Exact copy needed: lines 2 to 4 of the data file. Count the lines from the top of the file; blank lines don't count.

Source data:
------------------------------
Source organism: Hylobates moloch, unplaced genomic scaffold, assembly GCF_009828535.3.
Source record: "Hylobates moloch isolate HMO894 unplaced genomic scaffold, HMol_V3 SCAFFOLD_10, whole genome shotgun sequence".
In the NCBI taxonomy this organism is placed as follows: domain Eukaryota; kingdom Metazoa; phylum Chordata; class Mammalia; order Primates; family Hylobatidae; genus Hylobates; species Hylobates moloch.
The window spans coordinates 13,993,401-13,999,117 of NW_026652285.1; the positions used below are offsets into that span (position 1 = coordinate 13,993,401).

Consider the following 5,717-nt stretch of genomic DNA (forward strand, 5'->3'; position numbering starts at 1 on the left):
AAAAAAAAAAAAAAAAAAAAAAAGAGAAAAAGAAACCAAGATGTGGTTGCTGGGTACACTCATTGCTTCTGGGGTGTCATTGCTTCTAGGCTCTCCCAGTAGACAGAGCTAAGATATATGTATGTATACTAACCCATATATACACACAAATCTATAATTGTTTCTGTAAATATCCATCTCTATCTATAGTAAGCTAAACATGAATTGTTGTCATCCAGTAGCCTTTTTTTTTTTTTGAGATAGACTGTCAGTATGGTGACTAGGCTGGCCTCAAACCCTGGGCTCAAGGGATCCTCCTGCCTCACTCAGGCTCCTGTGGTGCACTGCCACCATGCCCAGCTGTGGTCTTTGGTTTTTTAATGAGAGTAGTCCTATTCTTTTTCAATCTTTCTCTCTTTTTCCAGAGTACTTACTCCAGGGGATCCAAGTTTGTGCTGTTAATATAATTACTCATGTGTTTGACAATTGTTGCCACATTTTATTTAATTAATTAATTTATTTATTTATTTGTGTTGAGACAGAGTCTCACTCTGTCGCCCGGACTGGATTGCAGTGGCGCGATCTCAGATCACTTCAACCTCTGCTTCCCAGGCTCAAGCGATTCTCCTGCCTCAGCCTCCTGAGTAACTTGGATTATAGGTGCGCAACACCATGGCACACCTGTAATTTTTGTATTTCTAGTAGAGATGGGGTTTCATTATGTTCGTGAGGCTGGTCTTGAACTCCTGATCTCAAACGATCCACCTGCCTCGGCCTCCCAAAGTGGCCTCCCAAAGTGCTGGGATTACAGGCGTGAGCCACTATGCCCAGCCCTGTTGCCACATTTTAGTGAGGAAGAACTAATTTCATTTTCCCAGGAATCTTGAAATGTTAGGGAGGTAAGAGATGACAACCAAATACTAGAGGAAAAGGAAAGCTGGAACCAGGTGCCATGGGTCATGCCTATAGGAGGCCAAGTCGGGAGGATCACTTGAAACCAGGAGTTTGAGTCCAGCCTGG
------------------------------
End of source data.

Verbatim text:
Source record: "Hylobates moloch isolate HMO894 unplaced genomic scaffold, HMol_V3 SCAFFOLD_10, whole genome shotgun sequence".
In the NCBI taxonomy this organism is placed as follows: domain Eukaryota; kingdom Metazoa; phylum Chordata; class Mammalia; order Primates; family Hylobatidae; genus Hylobates; species Hylobates moloch.
The window spans coordinates 13,993,401-13,999,117 of NW_026652285.1; the positions used below are offsets into that span (position 1 = coordinate 13,993,401).